The Viet Cong were insurgents. Vietnamese are homogenous people with a shared history, language, etc. Vietnamese elites were world class cosmopolitans.
The Vietnamese considered themselves a people and possessed State institutions. The insurgency in the South came with a legitimate aura of authentic nationalism because of the Viet Minh resistance under the pre-war French colonial period, against the Japanese and the French again after ’45. French (Catholic) systematic suppression of post-war nationalist sentiment in the South galvanized a demographic shift to the North.
Authentic political, cultural and intellectual cadres moved North. Ho Chi Minh was an authentic leader from the Viet Minh period. (We’ll skip MacCarthur’s embarrassing orders to cut off OSS relations with then-friendly and prepared-to-be-possibly-pro-American Ho Chi Minh). It wasn’t until Deng visited D.C. in 1978 and China’s calamitous war on Vietnam did the depth of Vietnamese disdain for Chinese vassaldom hit home on the Potomac.
When we stupidly stepped into the French mess, French repression tactics ensured the cadres we inherited in the South were already tainted, weak and thin. We then helped ensure further de-legitimacy with the coup, etc. But even South Vietnamese understood what a political governing structure was. Saigon and the surrounding country had infrastructure corruption aside. Our doomed mission didn’t begin with nothing. We just took over a bad hand and played it like drunk tourists.
You know, Dear Reader, Afghanistan has none of these features. The Soviets discovered this after the Dec. 1979 coup and follow-on invasion. They quickly learned controlling Kabul, appointing ministers, building a national army — all meaningless to the rest of ‘Afghanistan’. No there, there. Never was.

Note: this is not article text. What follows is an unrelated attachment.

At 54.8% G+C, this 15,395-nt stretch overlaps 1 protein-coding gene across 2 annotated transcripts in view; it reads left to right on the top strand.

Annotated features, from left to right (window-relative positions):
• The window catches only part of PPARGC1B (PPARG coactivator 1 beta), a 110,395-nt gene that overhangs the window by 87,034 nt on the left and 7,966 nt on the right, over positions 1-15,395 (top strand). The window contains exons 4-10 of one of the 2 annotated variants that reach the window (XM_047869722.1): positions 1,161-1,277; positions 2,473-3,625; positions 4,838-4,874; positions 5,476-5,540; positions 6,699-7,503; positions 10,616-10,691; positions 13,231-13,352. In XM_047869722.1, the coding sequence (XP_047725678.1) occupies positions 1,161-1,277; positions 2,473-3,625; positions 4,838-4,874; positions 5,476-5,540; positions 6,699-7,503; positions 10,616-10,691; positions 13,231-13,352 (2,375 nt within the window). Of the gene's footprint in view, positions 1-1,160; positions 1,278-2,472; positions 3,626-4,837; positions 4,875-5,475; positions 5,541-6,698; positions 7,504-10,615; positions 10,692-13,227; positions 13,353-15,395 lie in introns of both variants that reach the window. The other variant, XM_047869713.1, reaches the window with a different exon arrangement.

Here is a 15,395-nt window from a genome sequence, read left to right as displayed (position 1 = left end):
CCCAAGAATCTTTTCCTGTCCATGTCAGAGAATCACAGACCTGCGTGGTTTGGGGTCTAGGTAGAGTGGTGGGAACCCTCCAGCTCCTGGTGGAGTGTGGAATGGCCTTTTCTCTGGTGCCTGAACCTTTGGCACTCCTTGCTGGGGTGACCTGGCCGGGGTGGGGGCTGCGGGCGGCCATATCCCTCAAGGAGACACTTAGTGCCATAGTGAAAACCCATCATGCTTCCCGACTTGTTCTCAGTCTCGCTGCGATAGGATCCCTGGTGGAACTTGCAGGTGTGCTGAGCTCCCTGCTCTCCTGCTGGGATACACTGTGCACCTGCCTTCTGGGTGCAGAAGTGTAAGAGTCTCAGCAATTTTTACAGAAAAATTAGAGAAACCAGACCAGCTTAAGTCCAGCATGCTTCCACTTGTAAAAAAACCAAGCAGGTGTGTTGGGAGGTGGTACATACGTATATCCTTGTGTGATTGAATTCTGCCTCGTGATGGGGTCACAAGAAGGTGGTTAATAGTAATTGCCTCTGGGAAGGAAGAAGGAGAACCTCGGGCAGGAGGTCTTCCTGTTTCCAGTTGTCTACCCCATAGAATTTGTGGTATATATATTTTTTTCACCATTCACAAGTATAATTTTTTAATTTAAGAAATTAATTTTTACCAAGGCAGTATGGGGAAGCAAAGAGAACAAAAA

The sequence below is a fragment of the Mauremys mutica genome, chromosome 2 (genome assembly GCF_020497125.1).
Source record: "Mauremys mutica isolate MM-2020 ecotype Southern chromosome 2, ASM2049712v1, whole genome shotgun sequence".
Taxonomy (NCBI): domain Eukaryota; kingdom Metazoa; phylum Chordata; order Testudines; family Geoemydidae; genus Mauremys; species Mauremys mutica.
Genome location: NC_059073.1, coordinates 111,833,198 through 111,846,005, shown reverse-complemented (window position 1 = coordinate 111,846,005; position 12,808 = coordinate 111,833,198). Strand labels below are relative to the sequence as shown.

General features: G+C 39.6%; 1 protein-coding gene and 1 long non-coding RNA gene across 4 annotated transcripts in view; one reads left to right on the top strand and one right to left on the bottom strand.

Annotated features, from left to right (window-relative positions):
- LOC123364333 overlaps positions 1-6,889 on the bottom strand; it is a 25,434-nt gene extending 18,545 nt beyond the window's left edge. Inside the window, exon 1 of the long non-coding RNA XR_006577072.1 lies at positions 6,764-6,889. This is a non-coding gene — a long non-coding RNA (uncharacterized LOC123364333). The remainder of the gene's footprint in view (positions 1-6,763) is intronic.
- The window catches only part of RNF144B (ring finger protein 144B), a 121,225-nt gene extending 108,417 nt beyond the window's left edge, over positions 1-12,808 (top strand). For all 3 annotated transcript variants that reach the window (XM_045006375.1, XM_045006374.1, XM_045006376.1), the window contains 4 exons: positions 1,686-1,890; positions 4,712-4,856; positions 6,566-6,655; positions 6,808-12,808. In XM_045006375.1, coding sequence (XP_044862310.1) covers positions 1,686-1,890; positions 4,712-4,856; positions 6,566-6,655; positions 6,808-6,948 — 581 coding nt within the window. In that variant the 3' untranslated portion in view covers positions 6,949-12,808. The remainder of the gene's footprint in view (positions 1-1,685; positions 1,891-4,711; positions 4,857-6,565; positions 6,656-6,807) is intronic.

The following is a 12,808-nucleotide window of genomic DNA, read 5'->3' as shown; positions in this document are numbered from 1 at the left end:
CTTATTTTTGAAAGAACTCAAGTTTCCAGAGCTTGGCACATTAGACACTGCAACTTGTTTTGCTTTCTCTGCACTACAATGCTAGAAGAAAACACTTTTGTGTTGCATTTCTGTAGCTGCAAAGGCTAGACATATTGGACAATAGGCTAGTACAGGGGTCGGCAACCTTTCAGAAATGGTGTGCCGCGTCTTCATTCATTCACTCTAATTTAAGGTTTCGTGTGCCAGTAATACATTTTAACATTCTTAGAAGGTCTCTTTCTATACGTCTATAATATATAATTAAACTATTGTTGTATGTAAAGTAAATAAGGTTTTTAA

It’s 2009 and still no semblance of an authentic State structure across the country. Controlling Kabul? As meaningless as in 1980. ‘Taking American eyes off Afghanistan for Iraq’ is a good anti-Bush meme. But a focused America after 2001 still couldn’t have built a functioning Afghan State anyway.
We did lose track off UBL and the Taliban. But that’s a counter-terrorism failure. The recent 2009 Afghan election fraud issue? A meaningless canard in the scheme of things. For the medium term, at best our real mission is a tribal policing action.
A shame Obama lacks it in him to pull a Richard Perle trick during Afghan policy deliberations. He should ask each individually — ‘Who has ever built from outside a nation anywhere on Earth with conditions like Afghanistan? In world history, anywhere?’ And make each person answer.
CENTCOM, McChystal and Petreaus are providing even worse professional military advice and alarmingly demonstrate worse battlespace awareness than MACV. We see careerists determined not to be left standing when the musical chairs stop.